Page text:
The Imagination, Computation, and Expression Laboratory at MIT's Computer Science and Artificial Intelligence Laboratory has released a new video game called Grayscale, which is designed to sensitize players to problems of sexism, sexual harassment, and sexual assault in the workplace. D. Fox Harrell, the lab's director, and students in his course CMS.628 (Advanced Identity Representation) completed the initial version of the game more than a year ago, and the ICE Lab has been working on it consistently since. But it addresses many of the themes brought to the fore by the recent #MeToo movement. The game is built atop the ICE Lab's Chimeria computational platform, which was designed to give computer systems a more subtle, flexible, and dynamic model of how humans categorize members of various groups. MIT News spoke to Harrell, a professor of digital media and artificial intelligence, about Grayscale (or to give it its more formal name, Chimeria:Grayscale). Q: How does the game work?

Machine learning tools for fairness, at scale


Check out the machine learning sessions at the Strata Data Conference in London, May 21-24, 2018. Hurry--best price ends February 23. The problem of fairness comes up in any discussion of data ethics. We've seen analyses of products like COMPASS, we've seen the maps that show where Amazon first offered same-day delivery, and we've seen how job listings shown to women are skewed toward lower-paying jobs. We also know that "fair" is a difficult concept for any number of reasons, not the least of which is the data used to train machine learning models.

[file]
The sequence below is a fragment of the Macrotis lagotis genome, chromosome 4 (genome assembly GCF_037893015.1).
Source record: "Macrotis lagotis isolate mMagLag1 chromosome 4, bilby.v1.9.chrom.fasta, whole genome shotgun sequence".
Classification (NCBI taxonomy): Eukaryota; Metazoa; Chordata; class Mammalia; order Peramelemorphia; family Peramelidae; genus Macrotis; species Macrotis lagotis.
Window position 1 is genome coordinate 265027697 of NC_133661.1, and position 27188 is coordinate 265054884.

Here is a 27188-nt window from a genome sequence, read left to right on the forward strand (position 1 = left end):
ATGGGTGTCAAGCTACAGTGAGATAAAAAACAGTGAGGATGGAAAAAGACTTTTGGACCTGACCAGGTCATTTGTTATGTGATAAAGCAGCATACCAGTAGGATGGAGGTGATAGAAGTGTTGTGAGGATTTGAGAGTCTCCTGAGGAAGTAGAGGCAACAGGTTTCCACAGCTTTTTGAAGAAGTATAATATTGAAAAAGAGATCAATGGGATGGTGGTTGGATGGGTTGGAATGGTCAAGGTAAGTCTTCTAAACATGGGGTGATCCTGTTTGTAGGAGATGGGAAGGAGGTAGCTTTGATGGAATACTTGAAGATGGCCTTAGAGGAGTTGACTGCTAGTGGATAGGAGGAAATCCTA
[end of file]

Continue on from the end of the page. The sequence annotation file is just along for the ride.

Surviving AI in the Law Firm: Be the One Asking Questions, Not Collecting Answers


There are a lot of frightened lawyers out there, scared that artificial intelligence will gobble up their jobs. Some lawyers are right to be scared: the ones who don't do enough thinking while they make their living. Think of all times when you're on the phone with a customer service person and are getting an answer that makes no sense to you (but seems perfectly fine to him). That rep who can only explain his company's policy with, "That's what the computer is saying," is like the lawyer whose job is doomed. For a bright employment future, you want to be the lawyer who looks at the answers AI produces, not just the one who asks the computer questions.

Trusting Machines Requires Transparency


Pamela Pavliscak is Committee Member, IEEE Global Initiative for Ethical Considerations in the Design of Autonomous Systems, visiting assistant professor at Pratt Institute's School of Information and founder of insights and innovation firm, Change Sciences. Her work focuses on emotion and identity in the context of people's personal experiences with algorithms. In this Q&A, she explores some of the key considerations and challenges for algorithmic decision making, which will be discussed further in a complimentary webinar hosted by IEEE on 7 December. Question: What is algorithmic decision making? Pavliscak: An algorithm is a set of instructions used by machines to problem-solve or predict.